1. Background to the Study

Throughout the World today, political systems are undergoing qualitative transformation from authoritarian to participatory regimes. This worldwide trend, otherwise known as democratization (Elekwa, 2008:iv) has made the issue of election a critical political imperative.

Election as a democratic practice refers to the system whereby the citizenry (organized as electorate) consciously choose people into civic roles through a competitive selection process (Raymond, 2000:164). InternationalEncyclopedia of the Social Sciences vol.5 defines election “as a procedure of aggregating preferences of a particular kind”. The two features of this definition are procedure and preferences. By procedure, the concept is used to describe a special way of doing something while preference connotes choice between alternatives.

Election can also be described as a procedure that allows members of an organization, community or a nation to choose representatives who will hold positions of authority within it. According to Givinn and Norton, (1992) election is the formal process of selecting a person for public office or accepting or registering a political proposition by voting. They state further that an election is one of the means by which a society may organize itself and make specified formal decisions, adding that where voting is free, it acts simultaneously as a system for making certain decisions regarding the power relations in a society and as a method for seeking political obedience with a minimum of sacrifice of the individual‟s freedom. The essence of a democratic election is a freedom of choice. During elections, the electorate is given the opportunity to choose between alternative programmes of contestants. Elections also promote public accountability. The threat of defeat at the polls exerts pressure on those in power to conduct themselves in a responsible manner and take account of popular interests and demands when they make their decisions. There is no one accepted procedure of election. In ancient Greece, various types of procedures were used. These include voting by show of hands, written votes and ballots.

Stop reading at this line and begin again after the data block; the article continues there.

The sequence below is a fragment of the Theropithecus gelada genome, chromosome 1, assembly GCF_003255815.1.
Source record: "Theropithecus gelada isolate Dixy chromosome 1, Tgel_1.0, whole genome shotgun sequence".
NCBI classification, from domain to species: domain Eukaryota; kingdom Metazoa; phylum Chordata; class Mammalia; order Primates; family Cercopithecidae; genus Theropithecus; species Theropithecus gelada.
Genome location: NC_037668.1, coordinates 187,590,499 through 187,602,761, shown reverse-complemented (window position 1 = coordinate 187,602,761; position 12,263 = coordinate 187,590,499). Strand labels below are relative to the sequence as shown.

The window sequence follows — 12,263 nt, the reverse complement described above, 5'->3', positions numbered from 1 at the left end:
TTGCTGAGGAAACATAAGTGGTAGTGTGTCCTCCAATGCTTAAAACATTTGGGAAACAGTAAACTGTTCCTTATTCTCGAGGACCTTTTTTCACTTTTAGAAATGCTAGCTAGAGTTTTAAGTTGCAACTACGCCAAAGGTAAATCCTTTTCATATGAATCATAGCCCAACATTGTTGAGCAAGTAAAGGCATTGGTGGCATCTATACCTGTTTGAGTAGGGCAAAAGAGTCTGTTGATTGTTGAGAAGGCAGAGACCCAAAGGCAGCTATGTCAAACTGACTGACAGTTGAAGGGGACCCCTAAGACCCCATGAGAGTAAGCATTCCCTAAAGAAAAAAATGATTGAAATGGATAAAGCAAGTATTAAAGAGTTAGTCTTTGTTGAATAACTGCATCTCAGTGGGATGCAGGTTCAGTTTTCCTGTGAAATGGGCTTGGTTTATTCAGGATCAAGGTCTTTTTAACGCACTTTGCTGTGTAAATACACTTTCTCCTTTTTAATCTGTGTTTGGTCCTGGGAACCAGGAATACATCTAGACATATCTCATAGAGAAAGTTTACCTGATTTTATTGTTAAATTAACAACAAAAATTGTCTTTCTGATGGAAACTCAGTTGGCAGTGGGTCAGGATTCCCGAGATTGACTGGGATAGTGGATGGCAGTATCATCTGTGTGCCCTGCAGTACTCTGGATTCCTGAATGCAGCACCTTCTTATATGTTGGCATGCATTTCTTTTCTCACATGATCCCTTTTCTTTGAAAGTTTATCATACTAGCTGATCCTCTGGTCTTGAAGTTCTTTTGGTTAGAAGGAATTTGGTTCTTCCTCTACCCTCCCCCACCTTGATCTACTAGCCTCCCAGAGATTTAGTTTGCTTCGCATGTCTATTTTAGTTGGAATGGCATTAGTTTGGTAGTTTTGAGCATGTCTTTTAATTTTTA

In the old Roman Republic, elections of principal officers were by a plurality of tribes. In the medieval church, the election of superiors was by a small electorate consisting of those next in rank. However, with the emergence of liberal democracy in the seventeenth and eighteenth century in Western Europe, the concept of election took new meaning anchored on the principles of consent franchise and representation. In effect, election not only serves to provide the voter opportunity to exercise his choices or preferences on political leadership but also provides the basis on which elected political leaders assume legitimacy of their positions (Elekwa, 2008:6).

The place and vitality of election in democracy cannot be over-emphasized. In this regard therefore:

Elections have the potential to confer legitimacy, moderate dissent, engender compliance and heighten citizen efficacy. Elections are especially crucial for eliciting consent from those citizens who would prefer alternative rules and policies within the political process (Elekwa, 2008:7).

Ideally, election is a means of determining the will of the people regarding their choice of political leaders and regime types. In essence, both the process and the outcome of the election should reflect the consent and aspirations of the people as organized electorate (Olu, 2003:18). This implies that apart from being a routine periodic democratic exercise, election must be competitive, transparent, free and fair as well as credible in order to live up to its democratic essence and merit.